Psychometric characteristics of the Bulgarian version of the levenson self-report psychopathy scale in a sample of substance dependent individuals
Background: Psychopathy and substance use disorders (SUDs) are highly comorbid, and their co-occurrence is associated with higher relapse rates and increased risk of violent offending. Although the relationships between psychopathy and SUDs have received some attention in the literature, studies on the validity of psychopathy measures in substance-dependent individuals (SDIs) are scarce. The aims of the present study were to examine the psychometric properties of the Bulgarian version of the Levenson Self-Report Psychopathy Scale (LSRP) in a sample of SDIs.
Method: We tested 615 participants: 106 mono-dependent heroin users, 91 mono-dependent amphetamine users, 123 polysubstance users, 295 controls. We explored the factor structure of the Bulgarian version of the LSRP, examined its reliability and validity, tested for group differences between SDIs and controls and explore its diagnostic utility relative to the Psychopathy Checklist: Screening Version (PCL:SV).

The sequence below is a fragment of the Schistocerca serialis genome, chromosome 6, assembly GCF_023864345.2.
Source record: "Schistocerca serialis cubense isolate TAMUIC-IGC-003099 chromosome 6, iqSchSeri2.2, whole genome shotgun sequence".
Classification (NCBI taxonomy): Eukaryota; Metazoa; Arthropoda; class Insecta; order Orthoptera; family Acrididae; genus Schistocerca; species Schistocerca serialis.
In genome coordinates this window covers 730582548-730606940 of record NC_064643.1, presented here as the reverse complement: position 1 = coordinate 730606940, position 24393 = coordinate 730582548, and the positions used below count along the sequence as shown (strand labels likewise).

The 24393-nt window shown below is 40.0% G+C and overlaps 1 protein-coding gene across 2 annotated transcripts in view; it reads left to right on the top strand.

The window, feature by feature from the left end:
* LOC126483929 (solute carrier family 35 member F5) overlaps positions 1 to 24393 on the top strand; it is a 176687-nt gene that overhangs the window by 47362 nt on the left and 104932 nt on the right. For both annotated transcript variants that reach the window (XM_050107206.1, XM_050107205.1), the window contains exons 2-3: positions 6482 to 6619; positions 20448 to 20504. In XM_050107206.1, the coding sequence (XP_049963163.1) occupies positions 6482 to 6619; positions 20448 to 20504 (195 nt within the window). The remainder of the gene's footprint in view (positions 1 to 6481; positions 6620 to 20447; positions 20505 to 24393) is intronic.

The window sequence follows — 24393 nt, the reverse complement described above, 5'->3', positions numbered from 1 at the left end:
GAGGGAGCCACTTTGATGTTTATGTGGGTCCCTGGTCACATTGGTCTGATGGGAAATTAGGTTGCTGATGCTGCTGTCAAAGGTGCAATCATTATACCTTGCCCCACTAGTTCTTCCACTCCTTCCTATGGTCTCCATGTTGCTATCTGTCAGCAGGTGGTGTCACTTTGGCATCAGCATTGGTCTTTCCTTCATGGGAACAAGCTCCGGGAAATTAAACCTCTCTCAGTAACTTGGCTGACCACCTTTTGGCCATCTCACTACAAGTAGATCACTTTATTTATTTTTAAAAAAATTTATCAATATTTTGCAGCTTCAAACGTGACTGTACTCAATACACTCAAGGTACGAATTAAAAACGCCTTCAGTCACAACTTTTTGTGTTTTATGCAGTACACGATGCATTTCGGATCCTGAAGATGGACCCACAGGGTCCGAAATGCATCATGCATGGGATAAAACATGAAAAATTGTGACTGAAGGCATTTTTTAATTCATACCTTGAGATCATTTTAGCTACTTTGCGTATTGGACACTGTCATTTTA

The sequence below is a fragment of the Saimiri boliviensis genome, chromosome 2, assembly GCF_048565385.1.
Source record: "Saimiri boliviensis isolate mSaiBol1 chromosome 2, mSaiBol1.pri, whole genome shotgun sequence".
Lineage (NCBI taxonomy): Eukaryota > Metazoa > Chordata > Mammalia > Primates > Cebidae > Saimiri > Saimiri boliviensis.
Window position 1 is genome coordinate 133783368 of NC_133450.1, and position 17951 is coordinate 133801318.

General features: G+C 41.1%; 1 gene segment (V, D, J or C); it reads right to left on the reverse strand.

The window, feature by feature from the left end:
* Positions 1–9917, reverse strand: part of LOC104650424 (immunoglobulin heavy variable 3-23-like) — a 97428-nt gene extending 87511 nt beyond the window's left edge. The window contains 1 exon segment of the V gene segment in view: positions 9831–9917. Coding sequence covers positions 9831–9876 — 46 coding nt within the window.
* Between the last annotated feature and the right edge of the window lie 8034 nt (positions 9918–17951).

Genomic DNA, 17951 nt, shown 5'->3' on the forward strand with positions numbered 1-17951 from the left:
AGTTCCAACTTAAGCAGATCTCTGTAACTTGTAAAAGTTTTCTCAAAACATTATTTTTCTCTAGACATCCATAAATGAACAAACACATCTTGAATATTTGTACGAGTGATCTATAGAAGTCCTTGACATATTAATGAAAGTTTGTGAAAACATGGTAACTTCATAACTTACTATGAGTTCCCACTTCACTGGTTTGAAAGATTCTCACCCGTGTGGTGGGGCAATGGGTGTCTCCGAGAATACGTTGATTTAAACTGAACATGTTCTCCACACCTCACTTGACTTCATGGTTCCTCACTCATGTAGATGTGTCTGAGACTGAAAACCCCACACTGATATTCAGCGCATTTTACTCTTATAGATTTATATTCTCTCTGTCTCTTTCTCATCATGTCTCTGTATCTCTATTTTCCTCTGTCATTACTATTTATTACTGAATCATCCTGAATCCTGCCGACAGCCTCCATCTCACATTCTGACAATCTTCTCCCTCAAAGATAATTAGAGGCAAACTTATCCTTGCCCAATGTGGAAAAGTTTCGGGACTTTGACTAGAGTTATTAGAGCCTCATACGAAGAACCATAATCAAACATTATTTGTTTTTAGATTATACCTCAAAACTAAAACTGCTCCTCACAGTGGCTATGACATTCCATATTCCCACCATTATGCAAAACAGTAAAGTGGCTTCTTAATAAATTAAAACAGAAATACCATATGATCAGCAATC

Results: Confirmatory factor analyses replicated the tri-factor structure of the LSRP. The scale demonstrated acceptable reliability and validity in the current sample. SDIs scored significantly higher than controls on the total LSRP scale and its subscales. ROC-curve analysis revealed that the LSRP is an acceptable tool for measuring psychopathy in SDIs before conducting the more time-consuming PCL-interview.
Conclusions: Our findings suggest that the LSRP is a valid and useful measure of psychopathy in SDIs. Therefore, it could be used in the screening process prior to enrolment in treatment for SUDs. Thus, it could inform personality tailored interventions, aimed to increase the treatment effectiveness and reduce the risk of relapse and violent offending among SDIs.